I’ve been on seven – count them – seven different biologic medicines since being diagnosed with rheumatoid arthritis. I started with several anti-TNF biologics and then moved to several others even bouncing back to try another anti-TNF before eventually trying Rituxan. I’ve self-injected with auto-inject pens, self-injected with needles, and seems like I’ve had every type of infusion possible. This is probably something of a record although similar stories emerge on discussion boards from time to time. With some of the biologics, I would respond for a period of time and then it would stop working. With others, there was never a response. With yet others, there would be some adverse side-effect causing cessation. This is not all to unusual as it is widely know in the rheumatology community that upwards of 30% of RA patients do not positively respond to anti-TNF biologic medicines.
Posts Tagged ‘Orencia’
Posted in Uncategorized, tagged AbbVie, Actemra, American College of Rheumatology, Amgen, Biotechnology and Pharmaceuticals, Bristol-Myers Squibb, Cimzia, clinical trial, enbrel, Genentech, humira, Jansenn, medicine, Orencia, Pfizer, Pharmaceutical industry, remicade, rheumatoid arthritis, Rheumatoid Patient Foundation, Rituxan, Roche, Simponi, Xeljanz on November 6, 2013| 5 Comments »
I recently had the privilege to attend the annual meeting of the American College of Rheumatology. Considerable time was spent in the exhibit hall since, in addition to presenting a research paper, I was also volunteering at the booth of the Rheumatoid Patient Foundation.
The exhibit hall was overwhelming and the cavernous room was dominated by pharmaceutical companies. There were dozens of exhibits from large to small companies including, but not limited to, the following who provide many of the major biological treatments for RA:
- Jansenn (maker of Remicade and Simponi and a subsidiary of Johnson & Johnson)
- AbbVie (maker of Humira)
- Genentech/Roche (maker of Actemra and Rituxan)
- Amgen (maker of Enbrel)
- Bristol-Myers Squibb (maker of Orencia)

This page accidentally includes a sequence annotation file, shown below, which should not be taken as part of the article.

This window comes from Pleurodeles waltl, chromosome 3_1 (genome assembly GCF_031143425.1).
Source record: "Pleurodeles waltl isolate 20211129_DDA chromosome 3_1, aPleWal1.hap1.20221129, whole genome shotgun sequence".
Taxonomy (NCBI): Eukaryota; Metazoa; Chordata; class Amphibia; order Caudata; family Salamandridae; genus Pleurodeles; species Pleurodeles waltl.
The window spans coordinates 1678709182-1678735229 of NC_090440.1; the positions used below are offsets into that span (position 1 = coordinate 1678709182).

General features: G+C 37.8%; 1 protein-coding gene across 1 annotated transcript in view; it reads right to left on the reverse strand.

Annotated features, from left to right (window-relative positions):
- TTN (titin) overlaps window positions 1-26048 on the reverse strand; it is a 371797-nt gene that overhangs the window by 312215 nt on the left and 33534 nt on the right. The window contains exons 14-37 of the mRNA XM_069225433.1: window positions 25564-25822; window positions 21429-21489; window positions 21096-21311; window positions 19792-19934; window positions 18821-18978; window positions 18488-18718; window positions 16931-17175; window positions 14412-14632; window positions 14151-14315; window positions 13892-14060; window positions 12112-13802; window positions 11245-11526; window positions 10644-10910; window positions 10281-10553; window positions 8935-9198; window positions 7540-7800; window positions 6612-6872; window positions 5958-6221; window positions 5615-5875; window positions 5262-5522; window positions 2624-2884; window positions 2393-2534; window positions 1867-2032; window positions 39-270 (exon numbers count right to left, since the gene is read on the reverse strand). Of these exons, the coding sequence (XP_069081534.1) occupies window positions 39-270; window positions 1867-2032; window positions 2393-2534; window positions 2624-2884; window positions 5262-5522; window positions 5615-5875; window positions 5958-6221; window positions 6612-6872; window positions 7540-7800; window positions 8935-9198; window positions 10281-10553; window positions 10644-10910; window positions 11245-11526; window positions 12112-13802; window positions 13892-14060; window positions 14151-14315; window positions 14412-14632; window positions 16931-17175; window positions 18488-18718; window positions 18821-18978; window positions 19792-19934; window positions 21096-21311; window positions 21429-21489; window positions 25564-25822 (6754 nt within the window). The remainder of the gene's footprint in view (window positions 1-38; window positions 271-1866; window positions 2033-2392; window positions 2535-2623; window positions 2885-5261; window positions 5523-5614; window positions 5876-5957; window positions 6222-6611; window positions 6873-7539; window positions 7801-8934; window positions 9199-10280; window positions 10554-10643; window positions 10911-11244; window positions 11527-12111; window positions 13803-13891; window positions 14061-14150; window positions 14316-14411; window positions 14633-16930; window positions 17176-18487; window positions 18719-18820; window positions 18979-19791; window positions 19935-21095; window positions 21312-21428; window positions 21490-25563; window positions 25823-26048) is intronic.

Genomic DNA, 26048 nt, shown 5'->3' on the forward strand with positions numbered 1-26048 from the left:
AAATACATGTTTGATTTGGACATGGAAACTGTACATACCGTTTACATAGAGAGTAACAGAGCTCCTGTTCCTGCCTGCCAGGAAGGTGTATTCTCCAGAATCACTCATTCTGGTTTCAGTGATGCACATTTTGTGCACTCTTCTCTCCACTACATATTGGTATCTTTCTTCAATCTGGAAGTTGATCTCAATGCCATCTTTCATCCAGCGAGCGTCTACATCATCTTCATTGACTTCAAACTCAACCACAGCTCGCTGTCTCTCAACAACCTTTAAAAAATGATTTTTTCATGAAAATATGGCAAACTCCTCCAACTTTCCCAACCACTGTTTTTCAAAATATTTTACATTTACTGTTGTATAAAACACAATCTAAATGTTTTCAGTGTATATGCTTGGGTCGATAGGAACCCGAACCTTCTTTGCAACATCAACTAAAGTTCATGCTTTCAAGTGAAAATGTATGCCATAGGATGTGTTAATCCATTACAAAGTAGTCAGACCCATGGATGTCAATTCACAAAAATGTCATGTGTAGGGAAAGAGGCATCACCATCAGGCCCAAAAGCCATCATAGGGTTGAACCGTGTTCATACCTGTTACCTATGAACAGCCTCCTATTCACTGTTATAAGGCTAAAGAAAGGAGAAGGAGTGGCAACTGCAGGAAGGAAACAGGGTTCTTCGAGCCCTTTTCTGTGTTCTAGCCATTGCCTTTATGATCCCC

- Pfzier (maker of Xeljanz)
- UCB (maker of Cimzia)
These pharmaceutical companies commanded the majority of the space and had professionally designed exhibits replete with multimedia presentations, large colorful signs and displays hanging from the ceiling, leather lounge chairs, espresso bars, snacks, colorful print materials, conference rooms, and an army of 20-30 sales representatives each. The rumor floating around was that these traveling exhibits cost upwards of $100,000 each in addition to the staff and other associated costs. They replace them every year. It is evident that the big pharmaceutical companies, especially those with expensive biological drugs on the market for RA, have vast amounts of funds to spend on sales and these exhibits. Based on this level of spending, it is obvious that this is big business and it is important for these companies to interact with the doctors and other health care providers who attend this conference in an effort to increase the sales of their drugs.
I enjoyed free espressos from Genentech/Roche each day – the manufacturer of my current RA medication Rituxan. One day while drinking my coffee and looking over research materials on Rituxan, a sales representative approached me obviously expecting me to be a doctor. I told her that I was a patient advocate who was actually taking Rituxan. She literally took a step backwards and told me that she was sorry and hoped I felt better. I laughed and said thanks and grabbed some print materials on clinical trail results and side effects. This awkward moment drove home the potential disconnect between the company sales force and patients. In spite of this brief and awkward interaction, the pharmaceutical companies must be commended for several things.